Food as an essentially social experience is a recurring theme in Willing’s work, and Between Courses sees her begin to explore the ties between particular foods and national identities. Concisely articulated in Banquet (Australian) and Banquet (German), food’s agency as a facet of cultural identity is significant, and a natural avenue of reflection for Willing having recently completed residencies in Berlin and Helsinki. Homemade explores this idea within the context of Australia with nuanced complexity, contemplating Australia’s colonial history and its ongoing relationship with the UK. A hand-carved shortbread mould featuring a map of Australia, Willing extends an invitation to opening night attendees to break apart and consume their nation.

Willing’s major new work for Between Courses is Dessert III, an intimate participatory art-eating experience. Five courses of foodsculpture are consumed degustation-style by the participants, who wear Willing’s signature Serviette shirts. The point where her collage psychedelia meets relational aesthetics, these kaleidoscopic shirts retain the trace of the Dessert III experience, a lasting memento of the performative event. As for the menu, Willing’s visually stunning courses are each a multi-sensory extravagance; drink a wedding cake, listen to a pancake, smell wearable herbal headdresses. Continuing her ongoing exploration into dining room décor, in testament to her impeccable attention to detail, Willing has also designed a tablecloth upon which Dessert III is staged and produced Parted, a kipfler potato-print wall paper installed as part of Between Courses.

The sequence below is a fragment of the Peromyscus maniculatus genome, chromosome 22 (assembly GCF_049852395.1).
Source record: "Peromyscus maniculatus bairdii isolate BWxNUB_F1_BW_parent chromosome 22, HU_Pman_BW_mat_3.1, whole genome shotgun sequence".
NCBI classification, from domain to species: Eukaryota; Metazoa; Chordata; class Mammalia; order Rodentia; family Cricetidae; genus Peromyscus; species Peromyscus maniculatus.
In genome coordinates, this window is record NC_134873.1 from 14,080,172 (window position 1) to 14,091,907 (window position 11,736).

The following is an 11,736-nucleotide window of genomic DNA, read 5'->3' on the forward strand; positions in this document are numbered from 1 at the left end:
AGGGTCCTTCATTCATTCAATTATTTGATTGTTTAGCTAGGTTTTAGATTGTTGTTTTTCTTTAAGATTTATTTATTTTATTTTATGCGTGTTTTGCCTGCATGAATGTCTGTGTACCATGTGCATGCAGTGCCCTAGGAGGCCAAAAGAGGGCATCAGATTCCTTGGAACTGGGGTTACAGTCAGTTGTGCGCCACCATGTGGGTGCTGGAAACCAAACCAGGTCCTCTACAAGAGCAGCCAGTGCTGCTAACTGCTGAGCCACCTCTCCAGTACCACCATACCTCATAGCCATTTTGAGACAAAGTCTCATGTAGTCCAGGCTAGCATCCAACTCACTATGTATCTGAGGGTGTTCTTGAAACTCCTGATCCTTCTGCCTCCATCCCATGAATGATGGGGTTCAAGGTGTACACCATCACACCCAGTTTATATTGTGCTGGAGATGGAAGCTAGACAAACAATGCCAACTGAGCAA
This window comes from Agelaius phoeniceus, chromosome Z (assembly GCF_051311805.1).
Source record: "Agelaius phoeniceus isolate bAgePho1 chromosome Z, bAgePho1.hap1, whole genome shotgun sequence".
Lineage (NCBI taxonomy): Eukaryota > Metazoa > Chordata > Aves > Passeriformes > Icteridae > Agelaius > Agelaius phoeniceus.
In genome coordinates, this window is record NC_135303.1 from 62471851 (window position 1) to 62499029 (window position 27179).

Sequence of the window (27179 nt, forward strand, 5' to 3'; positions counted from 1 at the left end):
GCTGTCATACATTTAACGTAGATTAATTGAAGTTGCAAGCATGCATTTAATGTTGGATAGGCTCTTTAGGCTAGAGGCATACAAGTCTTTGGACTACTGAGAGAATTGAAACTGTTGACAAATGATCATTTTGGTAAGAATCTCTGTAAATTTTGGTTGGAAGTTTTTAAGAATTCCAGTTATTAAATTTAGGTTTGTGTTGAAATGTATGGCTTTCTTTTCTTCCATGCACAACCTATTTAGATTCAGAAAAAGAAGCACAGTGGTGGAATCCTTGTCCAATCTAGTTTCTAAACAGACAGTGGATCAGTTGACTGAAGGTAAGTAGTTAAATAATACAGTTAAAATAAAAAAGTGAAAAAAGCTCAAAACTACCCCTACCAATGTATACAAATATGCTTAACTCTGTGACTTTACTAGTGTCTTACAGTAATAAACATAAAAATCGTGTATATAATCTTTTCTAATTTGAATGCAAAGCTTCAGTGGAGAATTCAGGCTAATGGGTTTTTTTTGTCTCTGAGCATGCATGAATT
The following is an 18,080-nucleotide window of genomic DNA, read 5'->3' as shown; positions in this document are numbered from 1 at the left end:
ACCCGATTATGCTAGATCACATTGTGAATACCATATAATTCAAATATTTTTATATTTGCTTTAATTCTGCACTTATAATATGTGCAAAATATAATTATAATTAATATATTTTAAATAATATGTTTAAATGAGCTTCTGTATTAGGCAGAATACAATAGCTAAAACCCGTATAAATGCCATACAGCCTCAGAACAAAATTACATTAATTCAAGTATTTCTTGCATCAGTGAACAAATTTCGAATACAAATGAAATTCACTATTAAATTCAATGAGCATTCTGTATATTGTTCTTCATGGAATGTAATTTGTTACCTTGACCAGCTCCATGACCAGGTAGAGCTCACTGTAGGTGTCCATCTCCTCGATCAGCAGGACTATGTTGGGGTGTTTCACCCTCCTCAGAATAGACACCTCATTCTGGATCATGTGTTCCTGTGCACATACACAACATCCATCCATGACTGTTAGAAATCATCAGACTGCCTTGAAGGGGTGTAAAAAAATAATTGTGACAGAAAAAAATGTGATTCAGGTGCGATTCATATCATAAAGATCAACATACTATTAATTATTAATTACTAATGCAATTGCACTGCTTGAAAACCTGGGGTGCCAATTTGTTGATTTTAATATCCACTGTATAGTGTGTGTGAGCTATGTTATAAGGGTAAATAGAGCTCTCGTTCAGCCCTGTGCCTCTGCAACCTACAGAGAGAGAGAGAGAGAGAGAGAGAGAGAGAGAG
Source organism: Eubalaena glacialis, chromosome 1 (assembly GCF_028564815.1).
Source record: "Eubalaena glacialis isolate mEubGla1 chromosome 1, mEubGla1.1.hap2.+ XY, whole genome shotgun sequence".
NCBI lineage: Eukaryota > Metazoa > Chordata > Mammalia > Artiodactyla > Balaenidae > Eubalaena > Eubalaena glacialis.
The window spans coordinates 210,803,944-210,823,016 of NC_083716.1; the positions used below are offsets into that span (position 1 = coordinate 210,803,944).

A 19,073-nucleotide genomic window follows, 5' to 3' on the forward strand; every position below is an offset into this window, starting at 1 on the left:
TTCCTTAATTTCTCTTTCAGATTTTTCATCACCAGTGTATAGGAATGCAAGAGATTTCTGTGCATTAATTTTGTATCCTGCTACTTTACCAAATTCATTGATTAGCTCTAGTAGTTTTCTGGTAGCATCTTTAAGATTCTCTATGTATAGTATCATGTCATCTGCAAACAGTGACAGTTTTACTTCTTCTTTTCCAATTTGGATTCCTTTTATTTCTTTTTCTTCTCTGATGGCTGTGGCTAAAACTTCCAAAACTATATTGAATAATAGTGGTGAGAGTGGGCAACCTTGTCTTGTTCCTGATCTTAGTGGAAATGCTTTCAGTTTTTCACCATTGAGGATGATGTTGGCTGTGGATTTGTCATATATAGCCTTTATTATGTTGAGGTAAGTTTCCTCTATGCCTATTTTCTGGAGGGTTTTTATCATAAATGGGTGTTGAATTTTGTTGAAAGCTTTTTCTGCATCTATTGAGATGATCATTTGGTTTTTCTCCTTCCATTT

Always looking to disrupt the expected, combine the incongruous and surprise the senses, Willing’s greatest strength as both an artist and a chef is her ability to simultaneously execute the equally transformative experiences of art viewing and food consumption, either both at once or one through the means of the other. Playing excess and simplicity off one another to strike a precarious balance between too much and just enough, Willing’s Between Courses offers viewers and participants a satiating sensorial experience.

Lisa Bryan-Brown, October 2015


1. Maslow’s hierarchy of needs is a psychological theory regarding human motivation, which posits physiological needs (sleep, water, food, shelter) as the foundation for all other needs (safety, belonging, esteem, and finally self-actualisation). Maslow, A.H. (1943) A theory of human motivation, in Psychological Review, 50 (4), p. 370-96, accessed at on 28 October 2015

Essay from the exhibition ‘ Between Courses’ by Elizabeth Willing, shown at Spiro Grace Art Rooms, 14th November – 12th December 2015.

Image: Flesh, (2015), Collage of all the images from the book Fleish-und Aufschnittplatten:meister, 60 x 100 cm


Parallel Park: Tandem

Holly Bates and Tayla Haggarty explore themes of gender, sexuality and representation in their respective practices. When working together as Parallel Park these concerns are amplified. Romantically involved, the collaboration combines their individual interests in materiality, recontexualised found objects, humour, metaphor, gender and sexuality, and merges them with questions pertaining to pairing, love and relationships. The resulting work is critical, funny and seductive in its presentation. In their work to date, they have provided lesbian manicures (google it), produced a music video of sexual athletics, and cast 101 cement double-ended dildos and exhibited them as a bone yard, but to list a few.

Tandem is their next offering and is quite an ambitious work and exhibition. Installed in Cut Thumb’s gallery, the work consists of two distinct elements: a set-like installation (in the shed), and a live-feed video projection (under the house) of said installation. The shed houses what could be described as a music video-like set. Comprising a glitzy backdrop, bright lights, a used exercise bike with attached BMX stunt pegs, a soundtrack blaring and fans blasting, the scene invokes memories of 90s exercise videos. In this scene however, there are no G-string leotards over bike pants. Rather, the scene is set and is waiting for us to complete the work.